1 Savior, again to your dear name we raise
with one accord our parting hymn of praise.
We give you thanks before our worship cease,
and now departing, wait your word of peace.
2 Grant us your peace upon our homeward way;
with you began, with you shall end the day.
Guard now the lips from sin, the hearts from shame,
that in this house have called upon your name.
3 Grant us your peace, Lord, through the coming night;
turn all our darkness to your perfect light.
Then, while we sleep, our hope and strength renew,
for dark and light are both alike to you.
4 Grant us your peace throughout our earthly life:
comfort in sorrow, courage in the strife.
Then, when your voice shall make our conflict cease,
call us, O Lord, to your eternal peace.
|First Line:||Savior, again to your dear name we raise|
|Title:||Savior, Again to Your Dear Name We Raise|
|Author:||John Ellerton (1866, alt.)|
|Meter:||10 10 10 10|
|Topic:||Close of Worship; Evening; Peace(1 more...)|
John Ellerton (PHH 318) wrote this hymn in 1866 as a concluding hymn for the festival of the Malpas, Middlewich, and Nantwich Choral Association. Ellerton revised the text and reduced it from six to four stanzas for the Appendix to the original edition of Hymns Ancient and Modern (1868).
The text is a prayer for peace: peace at the conclusion of worship (st. 1), when homeward bound (st. 2), during the night (st. 3), and throughout our lives (st. 4).
This hymn differs from Ellerton's other evening hymn, 'The Day You Gave Us, Lord, Is Ended" (318) in that its focus is peace rather than missions.
Dismissal hymn sung prior to the spoken benediction, especially in evening worship; stanzas 1 and 4 could be sung at a similar place in morning worship; stanza 4 alone is appropriate at a funeral service (it was sung at Ellerton's funeral on June 20, 1893).
--Psalter Hymnal Handbook
Composed by Edward J. Hopkins (b. Westminster, London, England, 1818; d. St. Pancras, London, 1901) as a unison melody with varied organ accompaniments, ELLERS has been traditionally associated with this text. The tune was published in 1869 in Brown-Borthwick's The Supplemental Hymn and Tune Book. The harmony, slightly revised, is from Hopkin's four-part arrangement for singers, taken from his first stanza organ part. It was published in the Appendix to the Bradford Tune Book (1872).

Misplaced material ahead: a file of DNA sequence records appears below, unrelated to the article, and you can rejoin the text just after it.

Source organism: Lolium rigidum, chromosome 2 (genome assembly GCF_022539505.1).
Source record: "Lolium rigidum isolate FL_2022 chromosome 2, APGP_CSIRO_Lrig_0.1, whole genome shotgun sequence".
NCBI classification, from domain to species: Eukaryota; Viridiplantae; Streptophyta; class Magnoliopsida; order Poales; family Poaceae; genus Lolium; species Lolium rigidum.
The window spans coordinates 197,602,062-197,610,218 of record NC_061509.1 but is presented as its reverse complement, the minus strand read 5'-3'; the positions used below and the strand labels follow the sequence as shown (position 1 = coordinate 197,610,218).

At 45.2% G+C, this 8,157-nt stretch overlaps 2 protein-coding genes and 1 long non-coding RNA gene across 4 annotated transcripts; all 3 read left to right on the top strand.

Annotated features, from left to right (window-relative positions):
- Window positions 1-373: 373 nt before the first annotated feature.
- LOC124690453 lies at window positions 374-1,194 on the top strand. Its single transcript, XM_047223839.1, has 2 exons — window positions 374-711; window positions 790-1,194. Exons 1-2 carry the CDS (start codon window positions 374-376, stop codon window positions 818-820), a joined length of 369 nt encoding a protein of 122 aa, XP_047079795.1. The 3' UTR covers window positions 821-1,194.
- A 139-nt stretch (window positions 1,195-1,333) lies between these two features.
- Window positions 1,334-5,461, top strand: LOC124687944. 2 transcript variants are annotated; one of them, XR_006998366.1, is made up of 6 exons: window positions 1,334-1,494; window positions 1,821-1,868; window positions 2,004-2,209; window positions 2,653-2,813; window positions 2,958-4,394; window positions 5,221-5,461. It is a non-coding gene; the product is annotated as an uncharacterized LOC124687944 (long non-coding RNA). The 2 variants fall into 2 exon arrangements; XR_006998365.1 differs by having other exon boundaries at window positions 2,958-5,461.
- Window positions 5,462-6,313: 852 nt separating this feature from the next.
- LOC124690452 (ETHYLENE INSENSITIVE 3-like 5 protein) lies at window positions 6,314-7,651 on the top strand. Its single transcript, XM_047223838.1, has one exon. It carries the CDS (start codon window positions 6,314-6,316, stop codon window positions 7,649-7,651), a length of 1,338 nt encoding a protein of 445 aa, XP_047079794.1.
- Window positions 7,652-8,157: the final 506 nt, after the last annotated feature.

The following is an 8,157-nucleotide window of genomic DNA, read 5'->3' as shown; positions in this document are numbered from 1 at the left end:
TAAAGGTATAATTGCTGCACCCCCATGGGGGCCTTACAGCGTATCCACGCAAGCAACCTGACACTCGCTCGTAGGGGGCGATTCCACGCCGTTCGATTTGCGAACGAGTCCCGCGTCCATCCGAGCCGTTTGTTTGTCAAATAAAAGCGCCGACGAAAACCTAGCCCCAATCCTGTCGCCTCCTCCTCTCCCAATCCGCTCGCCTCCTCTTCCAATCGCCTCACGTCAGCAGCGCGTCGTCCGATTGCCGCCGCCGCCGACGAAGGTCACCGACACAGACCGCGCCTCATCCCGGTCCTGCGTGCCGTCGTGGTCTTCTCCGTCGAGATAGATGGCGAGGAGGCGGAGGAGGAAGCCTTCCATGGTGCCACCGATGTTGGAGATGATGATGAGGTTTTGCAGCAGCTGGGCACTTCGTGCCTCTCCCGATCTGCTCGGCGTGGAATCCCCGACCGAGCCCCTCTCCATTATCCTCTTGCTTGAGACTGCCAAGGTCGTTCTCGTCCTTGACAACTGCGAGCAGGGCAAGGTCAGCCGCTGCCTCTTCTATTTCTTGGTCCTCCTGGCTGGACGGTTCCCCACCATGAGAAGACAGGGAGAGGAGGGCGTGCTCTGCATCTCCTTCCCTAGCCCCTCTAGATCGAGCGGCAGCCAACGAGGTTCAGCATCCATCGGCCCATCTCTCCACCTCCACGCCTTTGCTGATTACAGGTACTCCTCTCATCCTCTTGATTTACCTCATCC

The tune has a wave motion, rising to its climax at midpoint and then descending to end on a D. Since the hymn is a prayer, use clear but light organ registration.
Hopkins began his musical career as a chorister at the Chapel Royal and at St. Paul's Cathedral while also developing his skill at the organ. At the age of sixteen he received his first organist position–at the Mitcham Church in Surrey. In 1843 he was appointed organist and choirmaster at the Temple Church, London, where he remained for fifty-five years. During that time the men and boys choir achieved great fame for its out¬standing services. Also active in other musical areas, Hopkins founded (with others) the Royal College of Organists, founded and edited the periodical The Organist and Choirmaster, and with E. F. Rimbault coauthored a standard text, The Organ: Its History and Construction (1855). He composed a large number of anthems, liturgical music, and hymn tunes. Some of his tunes were published in the Cathedral Psalter (1855) and The Temple Choral Service Book (1867). Hopkins also served as music editor for various hymnals produced in England, Scotland, and Canada
--Psalter Hymnal Handbook
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